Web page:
The first wave of apps marking the partnership of Apple and IBM are here. Photo: Apple/IBM
After unveiling a partnership with IBM back in July this year — designed to combine IBM’s enterprise data specialties with Apple’s iOS hardware and software — Apple today announced the first 10 of its iOS apps released as part of the agreement.
In a press release, Apple’s Phil Schiller describes it as a “big step for iPhone and iPad in the enterprise,” and notes how “Apple and IBM are bringing together the world’s best technology with the smartest data and analytics to help businesses redefine how work gets done.”
Seriously, I don’t want to have to ignore your call on three devices. Photo: Alex Heath/Cult of Mac
I love the idea of being able to answer a phone call on my Mac, or even on my iPad. The convergence of this communication technology seems like it has great potential.
In reality, though, I end up getting three rings for every call, each slightly time-shifted from the rest, as I sit in my office/living room with my iPhone, iPad and Mac. You’d think that such an intelligent system would know that I had all three devices in one room, and only ring through to one specified device. Until Apple figures that out, maybe in an iOS update or OS X 10.11, there’s only one thing you can do: Disable the heck out of it.
R2-D2 is just one of Adam Lister’s 8-bit-inspired pop culture artworks.
Remember being lost in the 8-bit world of Atari and Nintendo? When Adam Lister was a boy, he couldn’t spend enough time in his basement playing Pong, Space Invaders or Donkey Kong.
Games and graphics, of course, evolved, and the chiptune music of those game consoles went silent long ago. But the graphic language where characters are a rough collection of cubes and rectangles still speaks to Lister.
It is the lens through which he views art history and pop culture in a series of more than 250 watercolor paintings he created over a three-year period.
New leaks reveal the dramatic backroom details behind Aaron Sorkin’s Steve Jobs screenplay, including his top choice to play the leading role. (Photo: MGM)
If Aaron Sorkin had his way, Tom Cruise would be Steve Jobs.
That’s one of the juicy details to have surfaced from leaked emails between Sorkin and Sony, the studio Sorkin had originally partnered with to make the film. The leaks also reveal the controversial casting decision that ultimately caused Sony to give up the film to Universal.
Now that we’ve got all the parts for our Hackintosh, it’s time to put them all together. This is the really fun part of this project: You’re turning processors and chips and motherboards into a working computer that’s going to do all kinds of things for you.
You’ll get an incredible sense of satisfaction at the end — especially if you’re building a computer for the first time.
In this piece, I’ll walk you through the building process from start to finish.
Building a computer is actually a pretty simple process — much simpler than most people realize. So long as you’re careful with the components and you make sure you’re installing them in the right places, there’s little chance anything will go wrong.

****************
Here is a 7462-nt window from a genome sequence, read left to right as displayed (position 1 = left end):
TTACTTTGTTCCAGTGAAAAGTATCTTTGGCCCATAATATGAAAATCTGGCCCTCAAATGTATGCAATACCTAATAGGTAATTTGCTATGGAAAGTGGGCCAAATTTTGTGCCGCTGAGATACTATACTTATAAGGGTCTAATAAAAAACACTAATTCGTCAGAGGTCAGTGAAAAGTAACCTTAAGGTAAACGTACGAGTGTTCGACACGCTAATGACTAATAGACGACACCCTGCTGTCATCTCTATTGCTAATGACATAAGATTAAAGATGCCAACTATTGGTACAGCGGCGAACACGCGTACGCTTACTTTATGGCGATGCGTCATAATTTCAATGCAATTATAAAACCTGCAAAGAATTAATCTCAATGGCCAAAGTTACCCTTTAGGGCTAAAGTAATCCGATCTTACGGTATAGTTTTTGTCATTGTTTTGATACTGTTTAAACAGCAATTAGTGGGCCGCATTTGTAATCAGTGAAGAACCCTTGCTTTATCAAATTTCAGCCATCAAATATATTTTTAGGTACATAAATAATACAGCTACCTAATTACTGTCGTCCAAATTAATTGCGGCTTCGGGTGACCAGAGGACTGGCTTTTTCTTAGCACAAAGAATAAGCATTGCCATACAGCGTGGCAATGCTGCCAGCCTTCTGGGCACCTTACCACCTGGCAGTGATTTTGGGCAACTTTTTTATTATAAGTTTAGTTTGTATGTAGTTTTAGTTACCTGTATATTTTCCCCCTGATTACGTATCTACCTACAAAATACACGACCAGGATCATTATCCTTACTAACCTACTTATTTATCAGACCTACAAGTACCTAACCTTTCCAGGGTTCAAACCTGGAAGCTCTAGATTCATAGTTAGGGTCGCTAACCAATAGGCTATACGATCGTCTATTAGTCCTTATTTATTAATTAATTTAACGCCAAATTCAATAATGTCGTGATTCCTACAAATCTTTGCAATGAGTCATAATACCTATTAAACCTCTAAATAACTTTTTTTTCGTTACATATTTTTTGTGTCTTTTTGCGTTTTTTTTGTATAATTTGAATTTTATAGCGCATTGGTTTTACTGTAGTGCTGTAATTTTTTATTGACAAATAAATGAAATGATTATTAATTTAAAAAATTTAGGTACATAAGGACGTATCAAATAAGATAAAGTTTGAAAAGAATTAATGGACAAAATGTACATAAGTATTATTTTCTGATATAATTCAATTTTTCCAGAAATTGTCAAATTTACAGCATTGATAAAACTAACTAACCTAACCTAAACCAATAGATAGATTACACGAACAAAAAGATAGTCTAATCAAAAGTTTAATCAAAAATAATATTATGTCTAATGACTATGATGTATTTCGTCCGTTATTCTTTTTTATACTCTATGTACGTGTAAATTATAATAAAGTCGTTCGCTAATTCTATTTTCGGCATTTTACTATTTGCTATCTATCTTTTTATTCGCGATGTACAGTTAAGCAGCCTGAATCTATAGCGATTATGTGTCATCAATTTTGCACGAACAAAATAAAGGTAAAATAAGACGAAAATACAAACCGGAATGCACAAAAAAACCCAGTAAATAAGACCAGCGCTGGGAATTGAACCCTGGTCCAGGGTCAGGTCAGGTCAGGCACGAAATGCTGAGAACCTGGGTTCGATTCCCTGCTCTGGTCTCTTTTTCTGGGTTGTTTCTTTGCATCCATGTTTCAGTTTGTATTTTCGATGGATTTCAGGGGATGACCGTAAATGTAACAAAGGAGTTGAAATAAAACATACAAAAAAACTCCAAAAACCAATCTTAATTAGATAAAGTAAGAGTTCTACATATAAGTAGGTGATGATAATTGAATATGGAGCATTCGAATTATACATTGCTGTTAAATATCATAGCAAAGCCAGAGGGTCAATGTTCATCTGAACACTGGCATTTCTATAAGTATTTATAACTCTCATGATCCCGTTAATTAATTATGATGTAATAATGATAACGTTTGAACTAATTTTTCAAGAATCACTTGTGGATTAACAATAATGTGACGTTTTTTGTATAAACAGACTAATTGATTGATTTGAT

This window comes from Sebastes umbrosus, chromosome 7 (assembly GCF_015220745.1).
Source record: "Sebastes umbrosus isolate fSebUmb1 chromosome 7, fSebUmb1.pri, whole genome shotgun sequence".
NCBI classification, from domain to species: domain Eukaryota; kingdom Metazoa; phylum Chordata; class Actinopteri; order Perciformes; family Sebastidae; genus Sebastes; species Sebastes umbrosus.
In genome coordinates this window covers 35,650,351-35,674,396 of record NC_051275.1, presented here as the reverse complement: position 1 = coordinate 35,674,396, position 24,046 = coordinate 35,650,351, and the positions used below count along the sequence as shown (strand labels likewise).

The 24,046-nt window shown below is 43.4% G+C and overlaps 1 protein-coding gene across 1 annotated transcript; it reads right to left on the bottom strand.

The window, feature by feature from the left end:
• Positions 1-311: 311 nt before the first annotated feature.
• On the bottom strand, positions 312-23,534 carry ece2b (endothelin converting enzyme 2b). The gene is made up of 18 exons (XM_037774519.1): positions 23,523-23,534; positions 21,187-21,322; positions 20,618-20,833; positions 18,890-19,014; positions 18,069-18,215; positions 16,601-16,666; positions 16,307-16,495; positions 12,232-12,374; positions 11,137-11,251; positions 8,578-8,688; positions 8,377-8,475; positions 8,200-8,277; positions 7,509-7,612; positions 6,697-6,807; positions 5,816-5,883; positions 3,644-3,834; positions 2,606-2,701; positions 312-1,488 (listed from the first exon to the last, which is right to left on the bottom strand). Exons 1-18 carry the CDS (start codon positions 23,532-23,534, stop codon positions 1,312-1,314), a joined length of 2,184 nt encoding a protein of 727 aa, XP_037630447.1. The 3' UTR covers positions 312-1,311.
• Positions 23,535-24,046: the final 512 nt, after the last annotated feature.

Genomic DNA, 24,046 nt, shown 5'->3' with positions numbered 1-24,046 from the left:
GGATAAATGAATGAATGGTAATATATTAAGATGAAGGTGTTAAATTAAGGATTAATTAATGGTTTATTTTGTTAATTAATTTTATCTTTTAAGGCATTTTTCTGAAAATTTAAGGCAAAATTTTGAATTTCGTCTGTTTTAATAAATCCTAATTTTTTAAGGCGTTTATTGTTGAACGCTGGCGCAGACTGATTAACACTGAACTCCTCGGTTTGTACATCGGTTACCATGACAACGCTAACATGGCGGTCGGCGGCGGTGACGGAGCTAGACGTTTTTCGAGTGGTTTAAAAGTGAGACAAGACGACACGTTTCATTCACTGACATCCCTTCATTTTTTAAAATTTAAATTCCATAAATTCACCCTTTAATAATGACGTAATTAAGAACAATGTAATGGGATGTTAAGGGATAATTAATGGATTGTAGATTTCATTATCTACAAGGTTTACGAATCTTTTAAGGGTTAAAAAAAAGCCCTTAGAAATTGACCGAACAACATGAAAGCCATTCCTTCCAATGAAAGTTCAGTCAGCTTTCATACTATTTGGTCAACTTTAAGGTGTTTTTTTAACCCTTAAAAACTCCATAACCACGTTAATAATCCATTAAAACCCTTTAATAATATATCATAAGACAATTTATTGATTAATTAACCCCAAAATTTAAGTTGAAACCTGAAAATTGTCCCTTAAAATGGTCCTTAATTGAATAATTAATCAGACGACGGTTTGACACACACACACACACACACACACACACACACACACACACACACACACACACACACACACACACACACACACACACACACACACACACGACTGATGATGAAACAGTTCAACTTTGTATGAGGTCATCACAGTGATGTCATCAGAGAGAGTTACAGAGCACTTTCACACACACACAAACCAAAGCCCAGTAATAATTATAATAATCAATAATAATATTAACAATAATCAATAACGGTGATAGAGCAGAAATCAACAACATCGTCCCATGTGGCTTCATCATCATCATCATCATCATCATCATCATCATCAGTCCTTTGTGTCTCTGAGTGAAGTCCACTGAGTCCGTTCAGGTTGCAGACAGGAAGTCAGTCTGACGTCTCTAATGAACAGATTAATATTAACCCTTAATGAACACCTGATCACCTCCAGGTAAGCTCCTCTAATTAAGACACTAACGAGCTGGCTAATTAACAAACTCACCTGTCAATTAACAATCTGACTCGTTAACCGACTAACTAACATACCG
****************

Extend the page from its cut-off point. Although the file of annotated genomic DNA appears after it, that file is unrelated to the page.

Pop some bubbly for Apple’s best apps, movies and games of the year. Photo: Andy Wright/Flickr CC
Apple’s got some great things planned for 2015, but before we get there we need to look back at the year that was 2014.
With that in mind, today marks the release of the company’s annual iTunes Store awards — highlighting the best music, movies, books, podcasts, apps and games from one of Apple”s most eventful years in history.
If you’re looking for the best possible recommendations for enjoyably passing the time this holiday season (at least until Cult of Mac announce our own “best of 2014’ lists), you can find out Apple’s list of winners after the jump:
What could be more important than running a country? How about a quick game of Candy Crush? Photo: Killian Bell/Cult of Mac
A British politician has owned up to sneaking a quick game of Candy Crush Saga during a particularly dull parliamentary debate.
Nigel Mills, a Conservative MP for Amber Valley in the U.K., was photographed getting his Crush on during a Work and Pensions Committee debate. In a statement to tabloid newspaper The Sun, Mills admitted that his attention wandered during the session, at which point he turned to the sugary fun of freemium games for a pick-me-up.
“There was a bit of the meeting that I wasn’t focusing on and I probably had a game or two,” he said, adding that he shall “try not to do it in future.”
Want more power for your money? Build a Hackintosh. Photo: Killian Bell/Cult of Mac
I recently decided it was time to get a proper desktop computer. I needed it predominantly for work, but I wanted it to be powerful enough to play the latest games in 1080p without worrying about stuttering or terrible frame rates.
The new Mac lineup didn’t offer a perfect fit — the Retina 5K iMac was too expensive, and the new Mac mini simply wasn’t powerful enough — so I set myself a goal: To build a gaming machine with a dedicated video card, capable of running OS X, for around the price of a Mac mini.
I set a budget of $650 for my build. That’s $150 more than the base model Mac mini, but $50 less than the midrange model. In this piece, I’ll take you through the components I purchased and why I chose them, and how I put them all together. Next week, I’ll show you how I installed OS X to turn my DIY gaming rig into a Hackintosh.